Pioneering Neurologist Dies

Neuroscientist and pediatric neurologist Peter Huttenlocher, who discovered that synapse growth peaks in early childhood, has passed away at age 82.

By | August 27, 2013


Peter Huttenlocher, a giant in the field of brain development, died August 15 of pneumonia and complications of Parkinson’s disease. He was 82. Huttenlocher’s innovative approach to counting billions of synapses in the brain led to the discovery in the late 1970s that brain cell connections proliferate rapidly during an infant’s first year, and then undergo progressive “pruning” throughout life —a finding that revolutionized the way scientists, physicians, and parents view brain development.

“It would be hard to think of another discovery that is so central to our understanding of pediatric neurology,” Huttenlocher’s friend and colleague Eric Kandel, a Nobel Prize-winning neuroscientist at Columbia University, said in a statement.

Huttenlocher, a professor emeritus and former section chief of pediatric neurology at the University of Chicago Medicine, was able to correlate the timing of upticks in synapse formation in various brain areas with the acquisition of cognitive functions associated with those areas. Parents and teachers alike have taken cues from his developmental timetables about when to introduce children to second languages and musical instruments.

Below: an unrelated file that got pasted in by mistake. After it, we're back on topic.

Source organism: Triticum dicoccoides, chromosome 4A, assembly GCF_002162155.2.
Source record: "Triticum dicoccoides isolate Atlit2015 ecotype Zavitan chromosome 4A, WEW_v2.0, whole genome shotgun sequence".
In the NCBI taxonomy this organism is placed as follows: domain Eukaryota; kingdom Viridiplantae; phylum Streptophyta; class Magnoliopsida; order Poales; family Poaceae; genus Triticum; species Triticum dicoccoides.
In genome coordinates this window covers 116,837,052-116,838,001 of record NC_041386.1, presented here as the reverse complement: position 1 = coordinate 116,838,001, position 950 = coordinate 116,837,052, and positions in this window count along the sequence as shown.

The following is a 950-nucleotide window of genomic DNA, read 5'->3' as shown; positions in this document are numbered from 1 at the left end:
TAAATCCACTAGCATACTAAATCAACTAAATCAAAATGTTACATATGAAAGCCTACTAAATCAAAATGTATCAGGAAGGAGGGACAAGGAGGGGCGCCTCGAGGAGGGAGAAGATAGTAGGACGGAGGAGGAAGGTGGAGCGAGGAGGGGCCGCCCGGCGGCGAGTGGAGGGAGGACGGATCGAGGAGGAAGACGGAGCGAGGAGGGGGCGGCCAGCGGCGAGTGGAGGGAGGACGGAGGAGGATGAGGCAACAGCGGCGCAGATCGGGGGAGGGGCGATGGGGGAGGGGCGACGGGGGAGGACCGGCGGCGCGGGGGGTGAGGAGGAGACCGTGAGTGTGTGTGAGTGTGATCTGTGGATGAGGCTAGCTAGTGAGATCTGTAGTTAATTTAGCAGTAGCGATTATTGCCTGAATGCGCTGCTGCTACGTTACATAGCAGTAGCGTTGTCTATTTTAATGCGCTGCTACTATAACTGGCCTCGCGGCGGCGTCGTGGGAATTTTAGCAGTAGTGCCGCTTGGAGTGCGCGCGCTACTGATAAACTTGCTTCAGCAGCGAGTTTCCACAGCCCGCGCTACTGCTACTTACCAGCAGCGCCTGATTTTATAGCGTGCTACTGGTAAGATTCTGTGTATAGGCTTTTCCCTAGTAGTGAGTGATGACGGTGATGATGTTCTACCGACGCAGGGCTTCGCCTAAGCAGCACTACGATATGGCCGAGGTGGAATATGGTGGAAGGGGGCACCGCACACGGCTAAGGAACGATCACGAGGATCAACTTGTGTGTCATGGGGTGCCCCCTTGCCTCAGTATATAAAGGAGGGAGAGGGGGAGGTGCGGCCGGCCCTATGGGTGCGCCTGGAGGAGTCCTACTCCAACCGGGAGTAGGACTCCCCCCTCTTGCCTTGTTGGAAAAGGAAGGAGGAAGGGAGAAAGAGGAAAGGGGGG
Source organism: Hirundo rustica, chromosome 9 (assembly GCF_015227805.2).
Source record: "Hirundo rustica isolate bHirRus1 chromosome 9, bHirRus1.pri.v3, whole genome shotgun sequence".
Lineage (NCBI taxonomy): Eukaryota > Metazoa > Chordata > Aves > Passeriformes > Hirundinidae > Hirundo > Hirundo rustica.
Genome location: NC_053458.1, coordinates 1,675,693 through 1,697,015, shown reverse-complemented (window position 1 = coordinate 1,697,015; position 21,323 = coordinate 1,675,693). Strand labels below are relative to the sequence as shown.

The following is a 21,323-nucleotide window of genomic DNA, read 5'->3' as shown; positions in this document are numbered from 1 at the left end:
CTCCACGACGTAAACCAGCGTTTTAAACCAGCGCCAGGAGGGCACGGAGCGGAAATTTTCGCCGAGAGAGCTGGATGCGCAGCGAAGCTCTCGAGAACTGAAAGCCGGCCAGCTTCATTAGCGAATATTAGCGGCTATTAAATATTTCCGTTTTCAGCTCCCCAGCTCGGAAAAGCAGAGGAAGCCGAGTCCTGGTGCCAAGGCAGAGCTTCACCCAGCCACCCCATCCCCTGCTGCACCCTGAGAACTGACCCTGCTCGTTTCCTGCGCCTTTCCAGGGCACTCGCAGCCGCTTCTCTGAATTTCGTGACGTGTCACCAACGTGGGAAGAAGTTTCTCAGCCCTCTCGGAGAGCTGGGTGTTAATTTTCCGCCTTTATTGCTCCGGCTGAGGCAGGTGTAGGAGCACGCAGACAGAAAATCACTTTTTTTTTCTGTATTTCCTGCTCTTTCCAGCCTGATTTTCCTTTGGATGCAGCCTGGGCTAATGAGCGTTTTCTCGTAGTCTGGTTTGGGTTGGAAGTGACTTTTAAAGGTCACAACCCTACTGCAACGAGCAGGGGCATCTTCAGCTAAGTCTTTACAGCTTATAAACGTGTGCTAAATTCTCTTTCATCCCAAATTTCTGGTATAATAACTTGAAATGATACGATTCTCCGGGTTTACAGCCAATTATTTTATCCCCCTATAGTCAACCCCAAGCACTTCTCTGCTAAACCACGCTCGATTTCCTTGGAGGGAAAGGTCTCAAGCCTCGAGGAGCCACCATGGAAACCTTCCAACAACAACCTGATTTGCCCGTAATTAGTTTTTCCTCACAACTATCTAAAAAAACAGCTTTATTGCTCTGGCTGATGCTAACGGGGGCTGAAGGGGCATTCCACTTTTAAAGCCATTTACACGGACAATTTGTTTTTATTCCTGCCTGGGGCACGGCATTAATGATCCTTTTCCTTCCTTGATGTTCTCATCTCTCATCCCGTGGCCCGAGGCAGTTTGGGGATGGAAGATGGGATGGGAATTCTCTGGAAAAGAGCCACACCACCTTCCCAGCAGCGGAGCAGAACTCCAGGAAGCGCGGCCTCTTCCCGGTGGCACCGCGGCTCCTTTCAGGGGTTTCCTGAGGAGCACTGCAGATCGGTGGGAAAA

Born in Oberlahnstein, Germany, Huttenlocher emigrated to the US when he was 18 to attend the University of Buffalo in New York. He earned his medical degree from Harvard University in 1957, and then completed research stints at the National Institutes of Health and Yale University. He moved to the University of Chicago in 1974. Throughout his research career, Huttenlocher maintained his clinical practice, focusing on the treatment of rare neurological and seizure disorders in children.

“Here’s a person who was looking for the physical underpinnings of abnormalities of brain function, and that is a difficult thing to do even today,” Jeff Lichtman, a developmental neurobiologist at Harvard, told The New York Times. “It’s still a central challenge in brain science and here was a person who was years ahead, decades ahead of his time.”

Huttenlocher is survived by his wife, three children, and four grandchildren.

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